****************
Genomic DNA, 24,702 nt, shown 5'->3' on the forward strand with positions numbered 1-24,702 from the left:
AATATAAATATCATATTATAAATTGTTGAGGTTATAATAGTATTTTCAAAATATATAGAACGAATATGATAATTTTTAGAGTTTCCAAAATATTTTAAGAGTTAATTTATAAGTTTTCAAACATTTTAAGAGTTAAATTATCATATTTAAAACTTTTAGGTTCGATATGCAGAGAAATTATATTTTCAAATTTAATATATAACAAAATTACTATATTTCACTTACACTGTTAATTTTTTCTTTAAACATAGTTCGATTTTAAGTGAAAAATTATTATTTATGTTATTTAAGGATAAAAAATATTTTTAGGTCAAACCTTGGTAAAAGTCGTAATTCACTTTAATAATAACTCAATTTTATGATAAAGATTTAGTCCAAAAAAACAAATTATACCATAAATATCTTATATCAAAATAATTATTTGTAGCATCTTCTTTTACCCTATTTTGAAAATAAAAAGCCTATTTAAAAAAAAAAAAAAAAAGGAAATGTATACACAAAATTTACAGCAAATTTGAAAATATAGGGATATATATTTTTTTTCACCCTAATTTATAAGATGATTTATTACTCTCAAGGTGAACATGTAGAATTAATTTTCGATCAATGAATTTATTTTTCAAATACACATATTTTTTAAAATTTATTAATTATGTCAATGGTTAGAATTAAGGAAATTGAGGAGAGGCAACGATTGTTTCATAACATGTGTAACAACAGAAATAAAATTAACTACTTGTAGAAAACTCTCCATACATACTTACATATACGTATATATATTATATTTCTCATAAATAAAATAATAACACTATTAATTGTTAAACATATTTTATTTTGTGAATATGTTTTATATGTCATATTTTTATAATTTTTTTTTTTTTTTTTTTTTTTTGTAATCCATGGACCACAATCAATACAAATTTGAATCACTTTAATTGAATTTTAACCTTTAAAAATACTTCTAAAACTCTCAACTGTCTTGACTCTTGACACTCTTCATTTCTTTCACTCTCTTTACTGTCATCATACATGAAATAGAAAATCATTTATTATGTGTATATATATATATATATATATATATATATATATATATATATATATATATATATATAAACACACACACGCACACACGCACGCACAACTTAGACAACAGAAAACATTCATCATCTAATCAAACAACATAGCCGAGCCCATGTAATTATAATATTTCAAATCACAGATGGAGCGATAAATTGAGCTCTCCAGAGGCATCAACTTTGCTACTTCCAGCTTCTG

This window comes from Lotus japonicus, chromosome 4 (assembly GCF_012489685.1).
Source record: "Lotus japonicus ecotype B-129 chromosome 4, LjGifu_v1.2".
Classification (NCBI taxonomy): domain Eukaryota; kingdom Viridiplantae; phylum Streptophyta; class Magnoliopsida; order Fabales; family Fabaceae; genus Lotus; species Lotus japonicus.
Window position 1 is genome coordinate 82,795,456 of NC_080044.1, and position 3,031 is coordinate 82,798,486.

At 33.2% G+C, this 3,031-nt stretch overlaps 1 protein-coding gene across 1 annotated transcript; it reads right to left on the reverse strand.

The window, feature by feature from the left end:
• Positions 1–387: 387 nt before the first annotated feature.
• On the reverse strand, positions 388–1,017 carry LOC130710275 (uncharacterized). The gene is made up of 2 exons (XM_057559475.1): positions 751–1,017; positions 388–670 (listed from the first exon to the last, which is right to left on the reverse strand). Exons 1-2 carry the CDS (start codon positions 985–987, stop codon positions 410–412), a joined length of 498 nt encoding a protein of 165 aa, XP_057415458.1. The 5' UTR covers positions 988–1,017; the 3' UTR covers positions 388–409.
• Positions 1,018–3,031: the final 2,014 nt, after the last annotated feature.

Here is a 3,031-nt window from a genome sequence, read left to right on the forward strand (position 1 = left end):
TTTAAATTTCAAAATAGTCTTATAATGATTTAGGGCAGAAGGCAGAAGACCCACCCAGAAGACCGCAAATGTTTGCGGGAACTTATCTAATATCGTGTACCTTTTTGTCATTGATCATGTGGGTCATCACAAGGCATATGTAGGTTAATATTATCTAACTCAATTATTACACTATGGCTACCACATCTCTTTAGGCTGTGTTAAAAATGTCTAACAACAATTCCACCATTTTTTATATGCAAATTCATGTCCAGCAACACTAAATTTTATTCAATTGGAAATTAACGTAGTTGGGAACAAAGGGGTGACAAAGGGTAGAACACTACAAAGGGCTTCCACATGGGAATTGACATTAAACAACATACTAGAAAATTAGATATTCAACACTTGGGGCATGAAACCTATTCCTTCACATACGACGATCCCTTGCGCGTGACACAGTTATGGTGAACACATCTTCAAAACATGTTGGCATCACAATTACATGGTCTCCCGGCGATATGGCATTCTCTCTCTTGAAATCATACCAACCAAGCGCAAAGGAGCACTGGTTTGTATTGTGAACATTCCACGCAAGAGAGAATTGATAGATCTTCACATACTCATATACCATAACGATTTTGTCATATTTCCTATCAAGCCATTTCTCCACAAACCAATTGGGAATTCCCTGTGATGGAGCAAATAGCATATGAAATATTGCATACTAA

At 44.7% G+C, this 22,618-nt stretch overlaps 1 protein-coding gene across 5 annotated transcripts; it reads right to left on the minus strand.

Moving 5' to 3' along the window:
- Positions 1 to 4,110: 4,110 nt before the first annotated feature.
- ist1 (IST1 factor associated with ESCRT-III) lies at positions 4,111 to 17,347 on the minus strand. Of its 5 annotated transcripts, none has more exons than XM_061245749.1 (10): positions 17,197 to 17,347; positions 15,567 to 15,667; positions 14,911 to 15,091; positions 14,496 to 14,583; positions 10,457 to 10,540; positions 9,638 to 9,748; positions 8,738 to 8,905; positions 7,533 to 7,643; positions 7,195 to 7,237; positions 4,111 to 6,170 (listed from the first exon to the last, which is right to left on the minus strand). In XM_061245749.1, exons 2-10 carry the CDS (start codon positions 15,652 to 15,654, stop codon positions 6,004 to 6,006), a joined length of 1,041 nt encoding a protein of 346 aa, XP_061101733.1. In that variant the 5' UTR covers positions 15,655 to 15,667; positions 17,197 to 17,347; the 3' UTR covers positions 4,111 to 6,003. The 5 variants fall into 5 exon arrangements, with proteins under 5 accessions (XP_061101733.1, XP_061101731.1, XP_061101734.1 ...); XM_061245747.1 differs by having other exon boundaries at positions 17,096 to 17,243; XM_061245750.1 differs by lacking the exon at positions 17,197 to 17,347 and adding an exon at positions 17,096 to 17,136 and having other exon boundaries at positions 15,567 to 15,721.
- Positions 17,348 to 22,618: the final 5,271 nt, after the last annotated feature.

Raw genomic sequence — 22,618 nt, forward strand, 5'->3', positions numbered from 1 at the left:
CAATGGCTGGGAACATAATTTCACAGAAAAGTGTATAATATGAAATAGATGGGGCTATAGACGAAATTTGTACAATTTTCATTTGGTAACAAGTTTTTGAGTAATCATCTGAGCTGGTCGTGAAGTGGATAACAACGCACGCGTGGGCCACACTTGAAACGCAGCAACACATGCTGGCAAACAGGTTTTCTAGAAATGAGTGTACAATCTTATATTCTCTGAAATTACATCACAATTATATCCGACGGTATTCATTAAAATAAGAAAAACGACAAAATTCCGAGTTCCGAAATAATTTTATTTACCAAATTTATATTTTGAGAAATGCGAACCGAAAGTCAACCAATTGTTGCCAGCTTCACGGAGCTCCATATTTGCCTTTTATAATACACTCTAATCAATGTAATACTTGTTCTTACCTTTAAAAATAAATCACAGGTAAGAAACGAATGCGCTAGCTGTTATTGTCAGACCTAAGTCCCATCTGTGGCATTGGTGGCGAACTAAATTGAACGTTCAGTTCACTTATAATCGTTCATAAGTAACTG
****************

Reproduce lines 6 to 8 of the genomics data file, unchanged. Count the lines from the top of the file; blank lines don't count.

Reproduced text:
Window position 1 is genome coordinate 82,795,456 of NC_080044.1, and position 3,031 is coordinate 82,798,486.

At 33.2% G+C, this 3,031-nt stretch overlaps 1 protein-coding gene across 1 annotated transcript; it reads right to left on the reverse strand.

The window, feature by feature from the left end: